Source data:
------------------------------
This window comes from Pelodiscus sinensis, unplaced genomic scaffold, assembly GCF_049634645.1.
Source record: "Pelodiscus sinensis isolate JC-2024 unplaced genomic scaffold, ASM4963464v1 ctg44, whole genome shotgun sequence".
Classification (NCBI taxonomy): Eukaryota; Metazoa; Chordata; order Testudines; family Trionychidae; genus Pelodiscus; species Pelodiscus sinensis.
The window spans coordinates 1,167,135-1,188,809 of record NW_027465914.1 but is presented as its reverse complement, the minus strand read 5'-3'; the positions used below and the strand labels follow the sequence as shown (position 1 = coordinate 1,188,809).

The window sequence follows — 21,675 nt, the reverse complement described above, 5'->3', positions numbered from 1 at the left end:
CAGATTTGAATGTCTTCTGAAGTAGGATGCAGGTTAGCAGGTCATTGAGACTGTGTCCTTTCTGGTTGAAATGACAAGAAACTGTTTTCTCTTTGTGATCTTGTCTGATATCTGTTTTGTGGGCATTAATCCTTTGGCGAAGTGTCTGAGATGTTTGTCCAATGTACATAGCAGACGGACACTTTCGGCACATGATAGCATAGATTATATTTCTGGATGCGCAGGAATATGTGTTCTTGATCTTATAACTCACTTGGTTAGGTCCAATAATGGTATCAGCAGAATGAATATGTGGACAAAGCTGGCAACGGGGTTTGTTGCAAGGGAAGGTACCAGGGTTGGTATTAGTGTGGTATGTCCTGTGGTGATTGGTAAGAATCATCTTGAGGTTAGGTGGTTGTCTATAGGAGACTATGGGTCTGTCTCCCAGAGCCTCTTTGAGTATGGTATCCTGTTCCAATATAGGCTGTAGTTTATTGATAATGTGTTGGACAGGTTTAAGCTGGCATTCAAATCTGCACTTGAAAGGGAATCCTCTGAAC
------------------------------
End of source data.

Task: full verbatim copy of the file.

This window comes from Pelodiscus sinensis, unplaced genomic scaffold, assembly GCF_049634645.1.
Source record: "Pelodiscus sinensis isolate JC-2024 unplaced genomic scaffold, ASM4963464v1 ctg44, whole genome shotgun sequence".
Classification (NCBI taxonomy): Eukaryota; Metazoa; Chordata; order Testudines; family Trionychidae; genus Pelodiscus; species Pelodiscus sinensis.
The window spans coordinates 1,167,135-1,188,809 of record NW_027465914.1 but is presented as its reverse complement, the minus strand read 5'-3'; the positions used below and the strand labels follow the sequence as shown (position 1 = coordinate 1,188,809).

The window sequence follows — 21,675 nt, the reverse complement described above, 5'->3', positions numbered from 1 at the left end:
CAGATTTGAATGTCTTCTGAAGTAGGATGCAGGTTAGCAGGTCATTGAGACTGTGTCCTTTCTGGTTGAAATGACAAGAAACTGTTTTCTCTTTGTGATCTTGTCTGATATCTGTTTTGTGGGCATTAATCCTTTGGCGAAGTGTCTGAGATGTTTGTCCAATGTACATAGCAGACGGACACTTTCGGCACATGATAGCATAGATTATATTTCTGGATGCGCAGGAATATGTGTTCTTGATCTTATAACTCACTTGGTTAGGTCCAATAATGGTATCAGCAGAATGAATATGTGGACAAAGCTGGCAACGGGGTTTGTTGCAAGGGAAGGTACCAGGGTTGGTATTAGTGTGGTATGTCCTGTGGTGATTGGTAAGAATCATCTTGAGGTTAGGTGGTTGTCTATAGGAGACTATGGGTCTGTCTCCCAGAGCCTCTTTGAGTATGGTATCCTGTTCCAATATAGGCTGTAGTTTATTGATAATGTGTTGGACAGGTTTAAGCTGGCATTCAAATCTGCACTTGAAAGGGAATCCTCTGAAC